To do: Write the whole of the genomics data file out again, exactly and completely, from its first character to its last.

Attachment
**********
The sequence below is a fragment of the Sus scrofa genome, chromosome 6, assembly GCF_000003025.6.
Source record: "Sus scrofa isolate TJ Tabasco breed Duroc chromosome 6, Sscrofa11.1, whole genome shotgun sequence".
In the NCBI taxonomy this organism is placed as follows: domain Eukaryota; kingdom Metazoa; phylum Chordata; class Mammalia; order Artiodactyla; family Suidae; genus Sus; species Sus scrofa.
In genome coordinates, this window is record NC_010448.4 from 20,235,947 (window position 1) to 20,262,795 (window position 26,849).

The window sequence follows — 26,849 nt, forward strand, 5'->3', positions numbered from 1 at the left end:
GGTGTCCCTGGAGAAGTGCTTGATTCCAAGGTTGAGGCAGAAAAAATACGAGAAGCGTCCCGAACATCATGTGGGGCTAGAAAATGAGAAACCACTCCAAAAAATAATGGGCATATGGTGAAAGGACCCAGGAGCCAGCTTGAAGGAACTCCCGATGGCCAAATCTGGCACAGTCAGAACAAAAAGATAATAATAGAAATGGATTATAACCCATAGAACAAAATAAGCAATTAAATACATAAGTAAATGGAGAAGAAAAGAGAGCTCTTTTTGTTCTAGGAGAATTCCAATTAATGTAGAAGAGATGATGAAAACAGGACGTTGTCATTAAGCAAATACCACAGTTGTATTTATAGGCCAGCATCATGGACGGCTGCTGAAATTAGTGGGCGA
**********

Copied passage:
The sequence below is a fragment of the Sus scrofa genome, chromosome 6, assembly GCF_000003025.6.
Source record: "Sus scrofa isolate TJ Tabasco breed Duroc chromosome 6, Sscrofa11.1, whole genome shotgun sequence".
In the NCBI taxonomy this organism is placed as follows: domain Eukaryota; kingdom Metazoa; phylum Chordata; class Mammalia; order Artiodactyla; family Suidae; genus Sus; species Sus scrofa.
In genome coordinates, this window is record NC_010448.4 from 20,235,947 (window position 1) to 20,262,795 (window position 26,849).

The window sequence follows — 26,849 nt, forward strand, 5'->3', positions numbered from 1 at the left end:
GGTGTCCCTGGAGAAGTGCTTGATTCCAAGGTTGAGGCAGAAAAAATACGAGAAGCGTCCCGAACATCATGTGGGGCTAGAAAATGAGAAACCACTCCAAAAAATAATGGGCATATGGTGAAAGGACCCAGGAGCCAGCTTGAAGGAACTCCCGATGGCCAAATCTGGCACAGTCAGAACAAAAAGATAATAATAGAAATGGATTATAACCCATAGAACAAAATAAGCAATTAAATACATAAGTAAATGGAGAAGAAAAGAGAGCTCTTTTTGTTCTAGGAGAATTCCAATTAATGTAGAAGAGATGATGAAAACAGGACGTTGTCATTAAGCAAATACCACAGTTGTATTTATAGGCCAGCATCATGGACGGCTGCTGAAATTAGTGGGCGA